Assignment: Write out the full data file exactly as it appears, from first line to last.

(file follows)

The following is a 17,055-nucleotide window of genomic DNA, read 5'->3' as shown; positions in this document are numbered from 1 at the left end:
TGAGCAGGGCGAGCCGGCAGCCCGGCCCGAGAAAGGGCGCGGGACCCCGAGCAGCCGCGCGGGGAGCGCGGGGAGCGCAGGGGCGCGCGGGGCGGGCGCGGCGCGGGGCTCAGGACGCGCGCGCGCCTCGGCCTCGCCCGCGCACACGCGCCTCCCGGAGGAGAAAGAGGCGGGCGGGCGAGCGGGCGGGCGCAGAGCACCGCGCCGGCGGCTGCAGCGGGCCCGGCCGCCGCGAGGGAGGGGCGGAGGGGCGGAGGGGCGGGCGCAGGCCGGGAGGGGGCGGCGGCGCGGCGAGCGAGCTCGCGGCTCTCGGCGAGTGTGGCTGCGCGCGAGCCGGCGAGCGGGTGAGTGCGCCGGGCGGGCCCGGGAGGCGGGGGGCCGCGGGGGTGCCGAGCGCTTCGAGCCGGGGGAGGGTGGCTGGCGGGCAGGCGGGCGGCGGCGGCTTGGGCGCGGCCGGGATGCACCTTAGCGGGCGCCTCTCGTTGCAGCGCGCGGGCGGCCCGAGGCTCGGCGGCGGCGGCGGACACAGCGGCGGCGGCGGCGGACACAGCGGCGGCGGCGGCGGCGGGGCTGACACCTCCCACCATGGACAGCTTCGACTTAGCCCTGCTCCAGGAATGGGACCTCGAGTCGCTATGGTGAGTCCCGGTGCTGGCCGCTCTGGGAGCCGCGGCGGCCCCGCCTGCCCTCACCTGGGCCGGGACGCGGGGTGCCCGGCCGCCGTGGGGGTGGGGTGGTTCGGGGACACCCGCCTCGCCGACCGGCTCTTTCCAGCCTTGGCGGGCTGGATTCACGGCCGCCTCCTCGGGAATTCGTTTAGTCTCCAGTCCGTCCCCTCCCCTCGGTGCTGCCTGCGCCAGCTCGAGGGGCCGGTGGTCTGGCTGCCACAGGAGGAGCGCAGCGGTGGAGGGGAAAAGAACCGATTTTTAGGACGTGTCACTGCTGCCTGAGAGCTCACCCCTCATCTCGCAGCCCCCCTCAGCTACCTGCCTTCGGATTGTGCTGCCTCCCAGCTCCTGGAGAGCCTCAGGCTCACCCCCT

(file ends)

The following is a 17,055-nucleotide window of genomic DNA, read 5'->3' as shown; positions in this document are numbered from 1 at the left end:
TGAGCAGGGCGAGCCGGCAGCCCGGCCCGAGAAAGGGCGCGGGACCCCGAGCAGCCGCGCGGGGAGCGCGGGGAGCGCAGGGGCGCGCGGGGCGGGCGCGGCGCGGGGCTCAGGACGCGCGCGCGCCTCGGCCTCGCCCGCGCACACGCGCCTCCCGGAGGAGAAAGAGGCGGGCGGGCGAGCGGGCGGGCGCAGAGCACCGCGCCGGCGGCTGCAGCGGGCCCGGCCGCCGCGAGGGAGGGGCGGAGGGGCGGAGGGGCGGGCGCAGGCCGGGAGGGGGCGGCGGCGCGGCGAGCGAGCTCGCGGCTCTCGGCGAGTGTGGCTGCGCGCGAGCCGGCGAGCGGGTGAGTGCGCCGGGCGGGCCCGGGAGGCGGGGGGCCGCGGGGGTGCCGAGCGCTTCGAGCCGGGGGAGGGTGGCTGGCGGGCAGGCGGGCGGCGGCGGCTTGGGCGCGGCCGGGATGCACCTTAGCGGGCGCCTCTCGTTGCAGCGCGCGGGCGGCCCGAGGCTCGGCGGCGGCGGCGGACACAGCGGCGGCGGCGGCGGACACAGCGGCGGCGGCGGCGGCGGGGCTGACACCTCCCACCATGGACAGCTTCGACTTAGCCCTGCTCCAGGAATGGGACCTCGAGTCGCTATGGTGAGTCCCGGTGCTGGCCGCTCTGGGAGCCGCGGCGGCCCCGCCTGCCCTCACCTGGGCCGGGACGCGGGGTGCCCGGCCGCCGTGGGGGTGGGGTGGTTCGGGGACACCCGCCTCGCCGACCGGCTCTTTCCAGCCTTGGCGGGCTGGATTCACGGCCGCCTCCTCGGGAATTCGTTTAGTCTCCAGTCCGTCCCCTCCCCTCGGTGCTGCCTGCGCCAGCTCGAGGGGCCGGTGGTCTGGCTGCCACAGGAGGAGCGCAGCGGTGGAGGGGAAAAGAACCGATTTTTAGGACGTGTCACTGCTGCCTGAGAGCTCACCCCTCATCTCGCAGCCCCCCTCAGCTACCTGCCTTCGGATTGTGCTGCCTCCCAGCTCCTGGAGAGCCTCAGGCTCACCCCCT